Opponents of trucking regulation, who generally include large shippers who would benefit from lower rates in a more competitve system, have also attempted to undo state regulation in state legislatures.

Opponents of economic regulation of trucking within state borders argue that it adds to consumer costs. Richard P. Schwitzer of the PTCA, the council that represents companies that carry their own goods, cited costs incurred by Frito-Lay in shipping products within Texas as an example.

To transport a truckload of corn chips from Topeka, Kan., to Irving, Tex., cost the company $1.48 a mile because of lower interstate rates, he said. The same shipment carried from Lubbock, Tex., to Irving, Tex., cost $2.57 a mile. According to Procter & Gamble, in 1984 it cost the company $430 to ship a truckload of Tide or Cheer detergent from Alexandria, La., to Houston -- a distance of 238 miles. The same truckoad shipped from Dallas to Houston, a distance of 243 miles, cost $612.

According to Clark Jobes, an acting member of the Texas Railroad Commission, which regulates trucking within the state, trucking regulation grew out of populist concerns in the 1920s and 1930s. The rate system sets rates based on the costs of a carrier's operations. If too many carriers entered the market, consumers would end up paying for the additional carriers' costs too, paying for excess capacity, he said.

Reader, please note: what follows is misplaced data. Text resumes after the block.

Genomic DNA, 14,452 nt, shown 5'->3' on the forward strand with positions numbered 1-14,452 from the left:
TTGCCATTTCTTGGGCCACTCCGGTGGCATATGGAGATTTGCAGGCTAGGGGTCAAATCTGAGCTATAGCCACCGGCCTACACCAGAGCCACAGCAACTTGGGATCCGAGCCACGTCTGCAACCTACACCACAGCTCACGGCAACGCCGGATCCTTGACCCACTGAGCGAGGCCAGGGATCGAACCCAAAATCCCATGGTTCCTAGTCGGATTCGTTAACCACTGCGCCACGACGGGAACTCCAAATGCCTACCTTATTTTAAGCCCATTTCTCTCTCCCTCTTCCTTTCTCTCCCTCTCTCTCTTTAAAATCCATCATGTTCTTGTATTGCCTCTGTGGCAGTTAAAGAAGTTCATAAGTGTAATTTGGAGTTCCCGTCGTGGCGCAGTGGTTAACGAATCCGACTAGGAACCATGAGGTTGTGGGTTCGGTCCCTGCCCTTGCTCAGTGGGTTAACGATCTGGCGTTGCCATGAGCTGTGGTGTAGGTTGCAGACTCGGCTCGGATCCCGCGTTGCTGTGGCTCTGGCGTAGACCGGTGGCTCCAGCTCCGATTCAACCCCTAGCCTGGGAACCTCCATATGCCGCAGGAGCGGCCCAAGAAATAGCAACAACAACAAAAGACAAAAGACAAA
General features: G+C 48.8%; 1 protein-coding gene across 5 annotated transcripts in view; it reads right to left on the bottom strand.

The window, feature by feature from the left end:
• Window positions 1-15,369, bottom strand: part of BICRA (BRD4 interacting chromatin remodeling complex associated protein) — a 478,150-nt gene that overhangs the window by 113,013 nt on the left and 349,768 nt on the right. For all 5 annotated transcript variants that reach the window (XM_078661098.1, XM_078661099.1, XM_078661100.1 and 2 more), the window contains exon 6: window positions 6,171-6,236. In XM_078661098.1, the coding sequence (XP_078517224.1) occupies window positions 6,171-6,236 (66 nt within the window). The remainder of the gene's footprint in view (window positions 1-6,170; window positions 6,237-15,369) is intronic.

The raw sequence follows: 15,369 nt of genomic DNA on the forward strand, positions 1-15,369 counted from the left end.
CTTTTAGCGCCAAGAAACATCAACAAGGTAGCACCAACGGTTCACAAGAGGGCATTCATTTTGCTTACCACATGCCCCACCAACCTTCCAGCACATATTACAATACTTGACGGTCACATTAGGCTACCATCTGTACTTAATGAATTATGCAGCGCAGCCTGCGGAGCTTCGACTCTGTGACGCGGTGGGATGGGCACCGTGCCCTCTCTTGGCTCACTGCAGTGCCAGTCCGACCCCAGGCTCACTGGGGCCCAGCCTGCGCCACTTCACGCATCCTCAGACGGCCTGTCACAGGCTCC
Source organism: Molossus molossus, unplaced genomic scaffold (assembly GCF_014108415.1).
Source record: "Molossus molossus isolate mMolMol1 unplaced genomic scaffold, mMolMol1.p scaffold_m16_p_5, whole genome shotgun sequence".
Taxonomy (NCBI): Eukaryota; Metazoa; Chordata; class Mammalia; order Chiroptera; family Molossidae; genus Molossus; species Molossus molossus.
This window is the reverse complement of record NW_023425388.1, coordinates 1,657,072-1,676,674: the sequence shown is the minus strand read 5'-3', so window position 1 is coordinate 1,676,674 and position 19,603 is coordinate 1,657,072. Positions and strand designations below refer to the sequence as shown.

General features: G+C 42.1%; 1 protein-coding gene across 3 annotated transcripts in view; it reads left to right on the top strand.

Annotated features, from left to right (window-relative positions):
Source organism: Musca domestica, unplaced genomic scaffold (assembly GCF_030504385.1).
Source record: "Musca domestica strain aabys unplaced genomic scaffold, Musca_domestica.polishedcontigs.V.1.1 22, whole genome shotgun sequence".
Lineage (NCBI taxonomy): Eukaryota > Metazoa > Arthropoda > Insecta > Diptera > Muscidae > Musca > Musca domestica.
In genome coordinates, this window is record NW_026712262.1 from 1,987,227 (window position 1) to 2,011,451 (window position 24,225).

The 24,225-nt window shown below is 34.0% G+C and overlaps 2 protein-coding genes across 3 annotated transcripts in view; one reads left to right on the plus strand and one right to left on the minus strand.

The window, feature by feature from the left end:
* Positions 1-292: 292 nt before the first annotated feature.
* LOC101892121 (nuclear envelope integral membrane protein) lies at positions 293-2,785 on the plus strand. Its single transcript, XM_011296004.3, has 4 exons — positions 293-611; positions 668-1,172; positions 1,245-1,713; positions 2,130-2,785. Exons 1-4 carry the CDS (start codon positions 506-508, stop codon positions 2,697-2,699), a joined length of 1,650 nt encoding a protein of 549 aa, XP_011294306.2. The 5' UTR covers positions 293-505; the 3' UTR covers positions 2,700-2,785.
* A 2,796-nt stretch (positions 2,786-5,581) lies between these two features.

The system was also designed to make sure that "trucking companies aren't serving large shippers at below price and making it up on a mom-and-pop clock manufacturer in Silsbee," he said.

Jobes said that changed economic conditions might warrant some changes in the state system of regulation, but that he has seen nothing so far that would convince him that federal preemption of states' rights is warranted.

"We feel the system works. It has worked for years," said Amy Hightower, director of public relations for the Texas Motor Transportation Association. UPS, now a Texas trucker, has recently joined the association.

The UPS case began when the company filed an application in 1966, according to Dan Buckley, a UPS spokesman. One of the requirements was that the company list the routes it would serve, which in the case of UPS was every road in Texas. "We used a Rand McNally map and listed every highway and roadway, all the identified roadways with numbers," he said.

In 1969, that application was found to be invalid because the type of authority the company was seeking was not authorized by law, and that issue went to court. According to Buckley, a state court found in 1976 that the Railroad Commission did have the authority, but the court did not have the authority to send the case back to the commission. UPS filed again in 1979 for reconsideration and fought up to the Texas Supreme Court, which turned down the Railroad Commission's appeal in 1981. In 1982, UPS refiled and the process began again.

On Feb. 24, the commission made its final decision, turning down opponents to the application who were seeking reconsideration. Former railroad commissioner Buddy Temple, who had voted in favor of UPS's application, handed a UPS representative a letter to be delivered to Temple's Lufkin office, declaring it to be the first package shipped intrastate by UPS in Texas.